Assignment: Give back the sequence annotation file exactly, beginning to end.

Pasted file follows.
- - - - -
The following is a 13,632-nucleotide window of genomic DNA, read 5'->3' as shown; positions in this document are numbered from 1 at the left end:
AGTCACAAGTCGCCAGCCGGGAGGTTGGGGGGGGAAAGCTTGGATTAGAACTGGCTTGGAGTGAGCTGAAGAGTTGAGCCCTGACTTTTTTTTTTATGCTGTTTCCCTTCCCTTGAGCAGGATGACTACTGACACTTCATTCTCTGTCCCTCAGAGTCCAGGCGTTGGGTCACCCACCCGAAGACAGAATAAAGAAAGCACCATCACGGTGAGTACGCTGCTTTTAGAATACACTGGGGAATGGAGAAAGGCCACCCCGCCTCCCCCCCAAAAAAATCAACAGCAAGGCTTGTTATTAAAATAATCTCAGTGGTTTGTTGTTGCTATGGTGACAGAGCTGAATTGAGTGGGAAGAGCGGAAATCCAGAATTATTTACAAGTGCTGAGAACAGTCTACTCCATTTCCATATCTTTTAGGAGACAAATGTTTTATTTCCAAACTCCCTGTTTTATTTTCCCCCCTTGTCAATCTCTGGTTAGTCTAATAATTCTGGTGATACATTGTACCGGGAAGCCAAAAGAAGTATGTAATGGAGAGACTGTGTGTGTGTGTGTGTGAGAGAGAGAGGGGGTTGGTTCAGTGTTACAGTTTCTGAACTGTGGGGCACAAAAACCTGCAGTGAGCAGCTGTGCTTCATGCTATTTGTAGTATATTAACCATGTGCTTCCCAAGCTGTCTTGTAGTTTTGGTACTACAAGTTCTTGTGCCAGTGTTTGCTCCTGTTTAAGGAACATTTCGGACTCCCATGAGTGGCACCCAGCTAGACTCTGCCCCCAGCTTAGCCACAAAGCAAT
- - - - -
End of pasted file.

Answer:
The following is a 13,632-nucleotide window of genomic DNA, read 5'->3' as shown; positions in this document are numbered from 1 at the left end:
AGTCACAAGTCGCCAGCCGGGAGGTTGGGGGGGGAAAGCTTGGATTAGAACTGGCTTGGAGTGAGCTGAAGAGTTGAGCCCTGACTTTTTTTTTTATGCTGTTTCCCTTCCCTTGAGCAGGATGACTACTGACACTTCATTCTCTGTCCCTCAGAGTCCAGGCGTTGGGTCACCCACCCGAAGACAGAATAAAGAAAGCACCATCACGGTGAGTACGCTGCTTTTAGAATACACTGGGGAATGGAGAAAGGCCACCCCGCCTCCCCCCCAAAAAAATCAACAGCAAGGCTTGTTATTAAAATAATCTCAGTGGTTTGTTGTTGCTATGGTGACAGAGCTGAATTGAGTGGGAAGAGCGGAAATCCAGAATTATTTACAAGTGCTGAGAACAGTCTACTCCATTTCCATATCTTTTAGGAGACAAATGTTTTATTTCCAAACTCCCTGTTTTATTTTCCCCCCTTGTCAATCTCTGGTTAGTCTAATAATTCTGGTGATACATTGTACCGGGAAGCCAAAAGAAGTATGTAATGGAGAGACTGTGTGTGTGTGTGTGTGAGAGAGAGAGGGGGTTGGTTCAGTGTTACAGTTTCTGAACTGTGGGGCACAAAAACCTGCAGTGAGCAGCTGTGCTTCATGCTATTTGTAGTATATTAACCATGTGCTTCCCAAGCTGTCTTGTAGTTTTGGTACTACAAGTTCTTGTGCCAGTGTTTGCTCCTGTTTAAGGAACATTTCGGACTCCCATGAGTGGCACCCAGCTAGACTCTGCCCCCAGCTTAGCCACAAAGCAAT